Adoption: The New BeginningMay 25, 2009
Independent Legal Advice for Separating CouplesJuly 21, 2009
A decision to live with your partner has important parenting, financial and legal consequences for both of you. Our census data in Canada and Medicine Hat tells us most people live together and then either marry or separate within several years. A small minority of people continue to live together long-term and don’t marry.
If you plan to live together, you can enter into a legally binding, written agreement setting out how you and your partner will treat each other financially and legally during your relationship and how you will treat each other if you separate in the future.
No one ever plans to enter an intimate partner relationship, married or not, and plans for relationship failure. In order to have an Agreement that protects both of you, it is important to first have a conversation about how you want to conduct your affairs during your relationship and how you want to treat each other if your relationship ends. For most couples this requires a courageous conversation as this topic often triggers the desire to be safe and the desire to be vulnerable at the same time.
The Alberta Adult Interdependent Relationships Act (the Act) permits couples intending to live together to enter into a written agreement stating they will be Adult Interdependent Partners with the benefits of Adult Interdependent Partners. These benefits are the right for each Adult Interdependent Partner to claim financial support from the other Partner if they separate and, on the death of either of them, the right to bring a financial claim against the estate of the other Partner. The Act has a required form of Agreement for this situation.
Couples planning to live together can also sign a written agreement stating they choose not to live together as Adult Interdependent Partners, they wish to give up any rights to claim financial support if they separate and they wish to give up the right to bring a financial claim against the estate of the other Partner on death. It is important to get advice from an experienced Family Law lawyer about this kind of agreement to make sure your agreement is legally sufficient and binding.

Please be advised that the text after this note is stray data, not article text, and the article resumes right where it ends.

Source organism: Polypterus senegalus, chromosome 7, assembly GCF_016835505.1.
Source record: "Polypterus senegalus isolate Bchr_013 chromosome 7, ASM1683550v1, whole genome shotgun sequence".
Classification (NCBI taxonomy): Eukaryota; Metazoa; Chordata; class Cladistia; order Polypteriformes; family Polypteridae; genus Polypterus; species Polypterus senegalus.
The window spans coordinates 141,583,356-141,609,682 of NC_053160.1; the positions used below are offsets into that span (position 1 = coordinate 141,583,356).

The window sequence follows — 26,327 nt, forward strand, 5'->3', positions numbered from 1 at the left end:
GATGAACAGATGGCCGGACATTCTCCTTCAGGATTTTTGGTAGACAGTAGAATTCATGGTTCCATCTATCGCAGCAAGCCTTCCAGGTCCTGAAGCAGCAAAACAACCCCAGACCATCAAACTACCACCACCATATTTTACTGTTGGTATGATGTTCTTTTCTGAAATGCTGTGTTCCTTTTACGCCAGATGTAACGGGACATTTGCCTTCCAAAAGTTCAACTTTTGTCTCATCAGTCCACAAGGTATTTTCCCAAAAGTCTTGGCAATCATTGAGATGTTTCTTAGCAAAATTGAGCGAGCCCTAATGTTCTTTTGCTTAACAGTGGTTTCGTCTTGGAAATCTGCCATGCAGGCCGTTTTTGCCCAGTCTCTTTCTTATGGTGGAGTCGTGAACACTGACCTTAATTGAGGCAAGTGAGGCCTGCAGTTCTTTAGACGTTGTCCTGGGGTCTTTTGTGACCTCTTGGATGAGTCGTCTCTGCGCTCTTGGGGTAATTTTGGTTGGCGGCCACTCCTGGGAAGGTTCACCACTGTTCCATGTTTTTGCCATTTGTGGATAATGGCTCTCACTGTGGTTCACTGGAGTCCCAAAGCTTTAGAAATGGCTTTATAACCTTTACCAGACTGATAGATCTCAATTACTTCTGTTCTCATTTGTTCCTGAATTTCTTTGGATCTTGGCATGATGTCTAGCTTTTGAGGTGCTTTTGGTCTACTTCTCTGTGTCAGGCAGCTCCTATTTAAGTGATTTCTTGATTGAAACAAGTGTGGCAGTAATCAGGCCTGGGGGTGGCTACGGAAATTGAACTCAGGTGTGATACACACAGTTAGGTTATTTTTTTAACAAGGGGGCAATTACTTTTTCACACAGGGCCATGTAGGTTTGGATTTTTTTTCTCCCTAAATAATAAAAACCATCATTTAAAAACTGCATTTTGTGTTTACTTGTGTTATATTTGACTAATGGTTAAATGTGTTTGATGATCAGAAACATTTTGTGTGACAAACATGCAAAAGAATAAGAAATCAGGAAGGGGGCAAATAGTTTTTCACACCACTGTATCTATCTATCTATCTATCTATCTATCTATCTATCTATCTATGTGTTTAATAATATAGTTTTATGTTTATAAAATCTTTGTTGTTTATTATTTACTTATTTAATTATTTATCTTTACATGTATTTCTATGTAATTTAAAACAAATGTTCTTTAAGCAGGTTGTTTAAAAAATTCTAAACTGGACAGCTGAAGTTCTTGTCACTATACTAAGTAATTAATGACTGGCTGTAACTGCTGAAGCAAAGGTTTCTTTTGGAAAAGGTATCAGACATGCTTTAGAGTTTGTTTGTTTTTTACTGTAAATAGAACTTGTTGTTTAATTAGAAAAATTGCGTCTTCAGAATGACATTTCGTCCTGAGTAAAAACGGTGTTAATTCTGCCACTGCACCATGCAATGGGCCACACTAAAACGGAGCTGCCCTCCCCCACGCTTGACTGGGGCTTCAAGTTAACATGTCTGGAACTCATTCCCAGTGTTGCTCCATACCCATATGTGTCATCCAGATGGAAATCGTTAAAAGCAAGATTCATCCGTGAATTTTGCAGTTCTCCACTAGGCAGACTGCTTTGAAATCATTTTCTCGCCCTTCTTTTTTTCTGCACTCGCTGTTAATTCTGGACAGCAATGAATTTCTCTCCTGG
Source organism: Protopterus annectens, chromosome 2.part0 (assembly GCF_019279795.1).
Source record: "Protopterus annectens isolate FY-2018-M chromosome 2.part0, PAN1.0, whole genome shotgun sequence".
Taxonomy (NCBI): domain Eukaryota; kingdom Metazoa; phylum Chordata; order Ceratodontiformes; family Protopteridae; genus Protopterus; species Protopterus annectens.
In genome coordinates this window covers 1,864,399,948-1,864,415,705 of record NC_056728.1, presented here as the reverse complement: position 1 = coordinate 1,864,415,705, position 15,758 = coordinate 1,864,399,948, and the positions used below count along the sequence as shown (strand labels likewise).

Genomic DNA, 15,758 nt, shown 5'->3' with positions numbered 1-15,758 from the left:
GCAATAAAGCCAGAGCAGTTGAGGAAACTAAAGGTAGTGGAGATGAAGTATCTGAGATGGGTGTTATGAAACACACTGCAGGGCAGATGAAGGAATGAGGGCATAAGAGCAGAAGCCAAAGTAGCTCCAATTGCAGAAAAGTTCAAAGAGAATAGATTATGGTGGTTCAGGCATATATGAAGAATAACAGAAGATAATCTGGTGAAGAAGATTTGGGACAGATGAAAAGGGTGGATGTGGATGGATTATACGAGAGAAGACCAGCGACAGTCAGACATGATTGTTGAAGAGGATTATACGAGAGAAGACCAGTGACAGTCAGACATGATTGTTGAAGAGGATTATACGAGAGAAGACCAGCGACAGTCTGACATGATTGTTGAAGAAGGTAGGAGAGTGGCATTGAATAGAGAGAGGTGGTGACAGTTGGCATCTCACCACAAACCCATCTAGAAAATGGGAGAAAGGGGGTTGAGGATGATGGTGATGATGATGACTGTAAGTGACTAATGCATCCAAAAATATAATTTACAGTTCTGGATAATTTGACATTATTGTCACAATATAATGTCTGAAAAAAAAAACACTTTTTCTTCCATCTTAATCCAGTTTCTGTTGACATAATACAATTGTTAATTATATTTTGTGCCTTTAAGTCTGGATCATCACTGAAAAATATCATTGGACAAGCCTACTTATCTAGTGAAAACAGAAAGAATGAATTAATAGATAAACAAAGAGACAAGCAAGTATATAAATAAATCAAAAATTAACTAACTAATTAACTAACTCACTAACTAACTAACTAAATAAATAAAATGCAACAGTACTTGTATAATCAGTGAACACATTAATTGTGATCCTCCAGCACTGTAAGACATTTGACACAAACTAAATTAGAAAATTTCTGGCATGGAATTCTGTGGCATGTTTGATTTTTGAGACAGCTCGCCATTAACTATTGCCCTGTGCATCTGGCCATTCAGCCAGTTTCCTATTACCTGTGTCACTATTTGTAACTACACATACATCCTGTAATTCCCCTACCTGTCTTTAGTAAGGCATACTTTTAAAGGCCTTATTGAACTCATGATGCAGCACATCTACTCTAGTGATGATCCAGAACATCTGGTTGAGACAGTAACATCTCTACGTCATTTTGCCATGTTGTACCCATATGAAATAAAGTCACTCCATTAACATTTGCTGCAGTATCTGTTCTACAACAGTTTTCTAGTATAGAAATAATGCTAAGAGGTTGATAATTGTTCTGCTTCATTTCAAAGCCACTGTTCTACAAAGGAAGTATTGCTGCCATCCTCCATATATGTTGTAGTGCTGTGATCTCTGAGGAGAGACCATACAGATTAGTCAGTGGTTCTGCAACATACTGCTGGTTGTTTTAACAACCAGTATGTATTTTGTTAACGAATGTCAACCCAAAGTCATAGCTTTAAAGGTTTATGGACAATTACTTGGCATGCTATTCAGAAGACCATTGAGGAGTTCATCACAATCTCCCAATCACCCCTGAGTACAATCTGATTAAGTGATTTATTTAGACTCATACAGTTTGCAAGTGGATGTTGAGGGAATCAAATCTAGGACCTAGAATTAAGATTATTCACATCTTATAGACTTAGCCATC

You can sign a written agreement under the Act, either before or after you begin to live together. At the same time, these agreements are generally more difficult to negotiate after a couple begins to live together.
If a couple chooses to live together without the benefit of a written agreement, the Act states they will automatically become Adult Interdependent Partners in Alberta:
- Three years after they begin living together continuously; or
- If they have a relationship of some permanence (no time limit) and have a child together by birth or adoption.
Once this happens, each Partner has the right to make the claims set out above.
You can also have a written agreement that sets out how you will divide your property and debts if you separate in the future. You and your partner are free to make your own decisions about exactly what you want to do if you separate. It is important to get advice from an experienced Family Law lawyer about this kind of agreement so you can make sure your agreement is legally binding and sufficient.
If you choose to live together and don’t have a written agreement about how you will divide your property and debts on separation, then the Alberta Family Law Act, Law of Property Act and general principles of fairness courts have applied in past cases are used to make decisions about dividing your property and debts. These decisions are very fact specific to each case, so it is a challenge to predict what might happen. If you go to court and ask a judge to make your decision for you, a judge will presume jointly owned property will be divided equally. A judge will divide all other property based on the above Acts, previously decided cases similar to yours, the individual facts of your case and the judge’s opinion.
If you choose to live together and either you or your partner have children, you may make a written agreement about whether either of you will have parenting or financial obligations for your partner’s children, if you separate in the future. However, courts have the obligation and the responsibility to review any agreements affecting children. Our courts also have the power to change any of these agreements if they think your agreement doesn’t meet the best interests of your child(ren). It is very difficult to predict what your family circumstances might be in the future, if you and your partner separate. This means a lawyer may suggest it is not worth negotiating and signing such a parenting agreement. Relationships where one or both of you have children are more complicated and the case law reflects this. If one of you has children, it is wise to get legal advice from an experienced Family Law lawyer about your risks, before you begin to live together.
If you have further questions about how the law might apply to your specific situation, please contact an experienced Family Law lawyer who can provide you with legal advice about your particular situation.